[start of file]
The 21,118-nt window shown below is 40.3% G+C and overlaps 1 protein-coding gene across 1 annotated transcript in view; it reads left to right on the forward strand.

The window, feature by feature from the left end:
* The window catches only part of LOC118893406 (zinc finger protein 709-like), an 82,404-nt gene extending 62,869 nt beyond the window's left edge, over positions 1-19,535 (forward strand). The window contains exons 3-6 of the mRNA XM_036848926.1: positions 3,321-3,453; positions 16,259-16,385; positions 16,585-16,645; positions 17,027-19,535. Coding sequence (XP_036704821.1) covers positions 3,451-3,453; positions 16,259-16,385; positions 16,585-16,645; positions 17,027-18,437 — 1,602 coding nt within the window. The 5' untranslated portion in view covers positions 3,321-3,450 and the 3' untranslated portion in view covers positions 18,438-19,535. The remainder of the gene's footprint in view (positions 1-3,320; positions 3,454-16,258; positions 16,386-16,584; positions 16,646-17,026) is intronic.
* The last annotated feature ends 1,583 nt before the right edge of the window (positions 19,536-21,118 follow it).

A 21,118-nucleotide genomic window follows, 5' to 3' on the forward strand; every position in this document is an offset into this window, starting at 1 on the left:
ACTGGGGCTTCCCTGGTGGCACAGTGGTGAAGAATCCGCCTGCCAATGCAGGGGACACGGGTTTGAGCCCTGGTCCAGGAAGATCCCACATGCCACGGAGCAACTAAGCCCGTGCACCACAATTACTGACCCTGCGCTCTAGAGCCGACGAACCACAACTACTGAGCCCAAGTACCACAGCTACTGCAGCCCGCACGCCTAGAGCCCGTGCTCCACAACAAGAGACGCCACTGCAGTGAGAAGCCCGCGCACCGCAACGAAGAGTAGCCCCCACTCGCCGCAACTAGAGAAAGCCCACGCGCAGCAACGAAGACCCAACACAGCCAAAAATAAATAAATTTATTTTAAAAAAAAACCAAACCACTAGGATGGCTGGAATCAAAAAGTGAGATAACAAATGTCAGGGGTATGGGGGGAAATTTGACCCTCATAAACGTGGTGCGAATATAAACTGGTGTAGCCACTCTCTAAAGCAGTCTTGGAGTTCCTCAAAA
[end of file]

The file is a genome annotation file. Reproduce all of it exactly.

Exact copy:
The 21,118-nt window shown below is 40.3% G+C and overlaps 1 protein-coding gene across 1 annotated transcript in view; it reads left to right on the forward strand.

The window, feature by feature from the left end:
* The window catches only part of LOC118893406 (zinc finger protein 709-like), an 82,404-nt gene extending 62,869 nt beyond the window's left edge, over positions 1-19,535 (forward strand). The window contains exons 3-6 of the mRNA XM_036848926.1: positions 3,321-3,453; positions 16,259-16,385; positions 16,585-16,645; positions 17,027-19,535. Coding sequence (XP_036704821.1) covers positions 3,451-3,453; positions 16,259-16,385; positions 16,585-16,645; positions 17,027-18,437 — 1,602 coding nt within the window. The 5' untranslated portion in view covers positions 3,321-3,450 and the 3' untranslated portion in view covers positions 18,438-19,535. The remainder of the gene's footprint in view (positions 1-3,320; positions 3,454-16,258; positions 16,386-16,584; positions 16,646-17,026) is intronic.
* The last annotated feature ends 1,583 nt before the right edge of the window (positions 19,536-21,118 follow it).

A 21,118-nucleotide genomic window follows, 5' to 3' on the forward strand; every position in this document is an offset into this window, starting at 1 on the left:
ACTGGGGCTTCCCTGGTGGCACAGTGGTGAAGAATCCGCCTGCCAATGCAGGGGACACGGGTTTGAGCCCTGGTCCAGGAAGATCCCACATGCCACGGAGCAACTAAGCCCGTGCACCACAATTACTGACCCTGCGCTCTAGAGCCGACGAACCACAACTACTGAGCCCAAGTACCACAGCTACTGCAGCCCGCACGCCTAGAGCCCGTGCTCCACAACAAGAGACGCCACTGCAGTGAGAAGCCCGCGCACCGCAACGAAGAGTAGCCCCCACTCGCCGCAACTAGAGAAAGCCCACGCGCAGCAACGAAGACCCAACACAGCCAAAAATAAATAAATTTATTTTAAAAAAAAACCAAACCACTAGGATGGCTGGAATCAAAAAGTGAGATAACAAATGTCAGGGGTATGGGGGGAAATTTGACCCTCATAAACGTGGTGCGAATATAAACTGGTGTAGCCACTCTCTAAAGCAGTCTTGGAGTTCCTCAAAA